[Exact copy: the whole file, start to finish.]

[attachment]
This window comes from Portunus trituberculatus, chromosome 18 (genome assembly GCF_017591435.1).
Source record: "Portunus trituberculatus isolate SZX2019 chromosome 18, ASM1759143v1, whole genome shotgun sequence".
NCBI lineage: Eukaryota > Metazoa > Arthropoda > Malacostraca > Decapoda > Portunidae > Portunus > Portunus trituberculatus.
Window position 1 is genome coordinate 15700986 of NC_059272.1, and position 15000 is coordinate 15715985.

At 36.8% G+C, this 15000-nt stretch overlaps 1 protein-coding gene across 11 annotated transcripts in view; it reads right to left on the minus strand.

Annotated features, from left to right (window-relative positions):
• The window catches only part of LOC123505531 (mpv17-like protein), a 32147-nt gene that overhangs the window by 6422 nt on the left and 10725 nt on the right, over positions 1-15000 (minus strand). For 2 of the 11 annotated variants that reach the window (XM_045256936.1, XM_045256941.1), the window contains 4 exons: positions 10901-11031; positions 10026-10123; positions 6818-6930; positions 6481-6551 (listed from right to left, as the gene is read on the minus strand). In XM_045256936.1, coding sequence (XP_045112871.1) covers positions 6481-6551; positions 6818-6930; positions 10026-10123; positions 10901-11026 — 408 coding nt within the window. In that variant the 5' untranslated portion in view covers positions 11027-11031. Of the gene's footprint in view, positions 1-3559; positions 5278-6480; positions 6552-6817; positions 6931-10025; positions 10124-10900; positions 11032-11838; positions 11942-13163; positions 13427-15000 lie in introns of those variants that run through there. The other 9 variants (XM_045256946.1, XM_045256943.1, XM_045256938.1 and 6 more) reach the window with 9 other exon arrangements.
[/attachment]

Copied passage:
This window comes from Portunus trituberculatus, chromosome 18 (genome assembly GCF_017591435.1).
Source record: "Portunus trituberculatus isolate SZX2019 chromosome 18, ASM1759143v1, whole genome shotgun sequence".
NCBI lineage: Eukaryota > Metazoa > Arthropoda > Malacostraca > Decapoda > Portunidae > Portunus > Portunus trituberculatus.
Window position 1 is genome coordinate 15700986 of NC_059272.1, and position 15000 is coordinate 15715985.

At 36.8% G+C, this 15000-nt stretch overlaps 1 protein-coding gene across 11 annotated transcripts in view; it reads right to left on the minus strand.

Annotated features, from left to right (window-relative positions):
• The window catches only part of LOC123505531 (mpv17-like protein), a 32147-nt gene that overhangs the window by 6422 nt on the left and 10725 nt on the right, over positions 1-15000 (minus strand). For 2 of the 11 annotated variants that reach the window (XM_045256936.1, XM_045256941.1), the window contains 4 exons: positions 10901-11031; positions 10026-10123; positions 6818-6930; positions 6481-6551 (listed from right to left, as the gene is read on the minus strand). In XM_045256936.1, coding sequence (XP_045112871.1) covers positions 6481-6551; positions 6818-6930; positions 10026-10123; positions 10901-11026 — 408 coding nt within the window. In that variant the 5' untranslated portion in view covers positions 11027-11031. Of the gene's footprint in view, positions 1-3559; positions 5278-6480; positions 6552-6817; positions 6931-10025; positions 10124-10900; positions 11032-11838; positions 11942-13163; positions 13427-15000 lie in introns of those variants that run through there. The other 9 variants (XM_045256946.1, XM_045256943.1, XM_045256938.1 and 6 more) reach the window with 9 other exon arrangements.